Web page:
Mass Attorney General Call For Stronger Testing Standards For Child Car Seats


In full transparency, the following is a press release from the Massachusetts Attorney General’s office submitted to SOURCE media.


BOSTON – Massachusetts Attorney General Healey today, July 13, joined a coalition of 18 attorneys general calling on the National Highway Traffic Safety Administration (NHTSA) to take stronger measures to protect children while traveling in car seats, including stricter testing standards and labeling measures. Motor vehicle crashes are the leading cause of death for children between one and 13 years of age.

In a letter sent to NHTSA and the Department of Transportation today, the coalition urges NHTSA to create and implement side-impact testing standards for child car seats as quickly as possible, after 20 years of delay that has endangered children’s safety. The coalition is also calling on NHTSA to require that all child car seat labels include clear, concise language conveying that every child should remain in their current seat until exceeding its height or weight maximum, a practice endorsed by experts.

“Car crashes are the leading cause of death for young children and federal regulators should be doing everything they can to protect children from this risk,” AG Healey said. “We are calling on NHTSA to prioritize implementing these critical requirements, so that we can ensure our children are safe while on the road.”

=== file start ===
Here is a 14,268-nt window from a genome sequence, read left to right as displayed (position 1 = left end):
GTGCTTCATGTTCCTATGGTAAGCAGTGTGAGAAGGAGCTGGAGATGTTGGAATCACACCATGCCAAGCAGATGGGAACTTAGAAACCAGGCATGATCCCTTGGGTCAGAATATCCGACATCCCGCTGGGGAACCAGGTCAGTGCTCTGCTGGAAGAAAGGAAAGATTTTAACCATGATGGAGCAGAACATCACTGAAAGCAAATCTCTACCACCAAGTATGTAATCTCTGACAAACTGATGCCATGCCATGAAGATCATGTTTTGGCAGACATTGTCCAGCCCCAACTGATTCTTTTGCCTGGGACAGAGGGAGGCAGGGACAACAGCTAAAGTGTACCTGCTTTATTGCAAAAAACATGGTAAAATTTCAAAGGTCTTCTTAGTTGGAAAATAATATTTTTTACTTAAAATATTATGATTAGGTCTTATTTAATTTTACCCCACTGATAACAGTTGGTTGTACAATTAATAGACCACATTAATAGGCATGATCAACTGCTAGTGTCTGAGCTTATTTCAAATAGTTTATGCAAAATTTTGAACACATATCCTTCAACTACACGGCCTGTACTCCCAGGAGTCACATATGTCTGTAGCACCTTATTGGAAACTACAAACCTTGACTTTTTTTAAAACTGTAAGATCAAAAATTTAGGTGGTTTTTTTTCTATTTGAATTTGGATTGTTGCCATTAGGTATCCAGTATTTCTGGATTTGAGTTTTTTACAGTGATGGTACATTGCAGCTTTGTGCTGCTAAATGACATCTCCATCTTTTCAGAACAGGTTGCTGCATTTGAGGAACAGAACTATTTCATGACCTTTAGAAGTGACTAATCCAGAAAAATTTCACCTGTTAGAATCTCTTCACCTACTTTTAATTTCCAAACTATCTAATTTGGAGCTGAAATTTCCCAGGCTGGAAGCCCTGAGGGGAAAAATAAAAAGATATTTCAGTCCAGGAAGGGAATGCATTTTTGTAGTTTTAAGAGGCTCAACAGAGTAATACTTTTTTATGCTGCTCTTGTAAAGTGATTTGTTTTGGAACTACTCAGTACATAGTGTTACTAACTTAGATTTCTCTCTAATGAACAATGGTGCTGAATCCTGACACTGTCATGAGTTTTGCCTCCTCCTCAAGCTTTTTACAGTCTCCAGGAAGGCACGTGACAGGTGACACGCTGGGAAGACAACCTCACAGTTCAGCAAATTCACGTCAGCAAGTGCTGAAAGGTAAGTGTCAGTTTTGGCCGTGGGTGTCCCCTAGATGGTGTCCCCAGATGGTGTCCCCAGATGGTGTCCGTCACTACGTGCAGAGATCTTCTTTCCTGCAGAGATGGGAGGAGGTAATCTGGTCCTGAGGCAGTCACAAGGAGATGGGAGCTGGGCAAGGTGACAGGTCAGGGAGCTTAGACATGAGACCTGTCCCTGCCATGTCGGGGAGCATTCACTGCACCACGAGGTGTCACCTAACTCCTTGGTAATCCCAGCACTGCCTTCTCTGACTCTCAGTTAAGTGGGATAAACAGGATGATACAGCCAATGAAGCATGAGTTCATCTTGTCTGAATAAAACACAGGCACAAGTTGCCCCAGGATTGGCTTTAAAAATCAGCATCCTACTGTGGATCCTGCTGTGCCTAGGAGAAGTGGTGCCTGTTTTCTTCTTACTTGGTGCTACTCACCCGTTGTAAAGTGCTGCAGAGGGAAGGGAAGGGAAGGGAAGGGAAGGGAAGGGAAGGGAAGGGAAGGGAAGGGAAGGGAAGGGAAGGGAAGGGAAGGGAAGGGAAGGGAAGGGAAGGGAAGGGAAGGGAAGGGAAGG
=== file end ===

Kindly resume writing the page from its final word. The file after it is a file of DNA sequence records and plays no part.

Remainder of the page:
Congress first called upon NHTSA to adopt side-impact standards for child car seats in 2000. More than two decades later, there are still no such standards from any federal government entity. Some manufacturers do conduct their own side-impact testing, but without critical federal standards in place.

Side-impact crashes cause almost as many child injuries and deaths as frontal-impact crashes and are more likely than any other types of crashes to cause serious or fatal injuries.

The coalition also urges NHTSA to implement labeling standards that encourage parents to delay the transition to the next car seat for as long as possible depending upon the height and weight limits of the product.

There are currently three major categories of car seats—rear-facing seats with a five-point harness, forward-facing seats with a five-point harness, and booster seats used in conjunction with a traditional lap and shoulder seat belt.

Determining which seat is appropriate for a child also depends on the child’s development and maturity level. Experts (including NHTSA) universally agree that children should delay transition to the next seat in the progression for as long as possible, until they exceed their current seat’s height or weight limits.

“Motor vehicle crashes are the leading cause of death for children aged 1 to 13. Almost 5,000 children under 15 have died in car crashes from 2015 to 2019, which equates to about 19 children each week over that time period. Since their introduction in the 1970s, child car seats have significantly reduced the risk of injury to children, and numerous technological advances have made them safer over the years. NHTSA shares credit in this success, but as the data shows, there is still room for improvement. And one such area in need of improvement is making sure that parents use the most appropriate car seat given their child’s weight, height, and age,” the letter states.

Joining AG Healey in sending the letter are the attorneys general of California, New York, Connecticut, Delaware, the District of Columbia, Illinois, Iowa, Maine, Maryland, Minnesota, Nevada, New Mexico, New Jersey, Oregon, Pennsylvania, Washington, and Wisconsin


email: call or text at 508-315-7176

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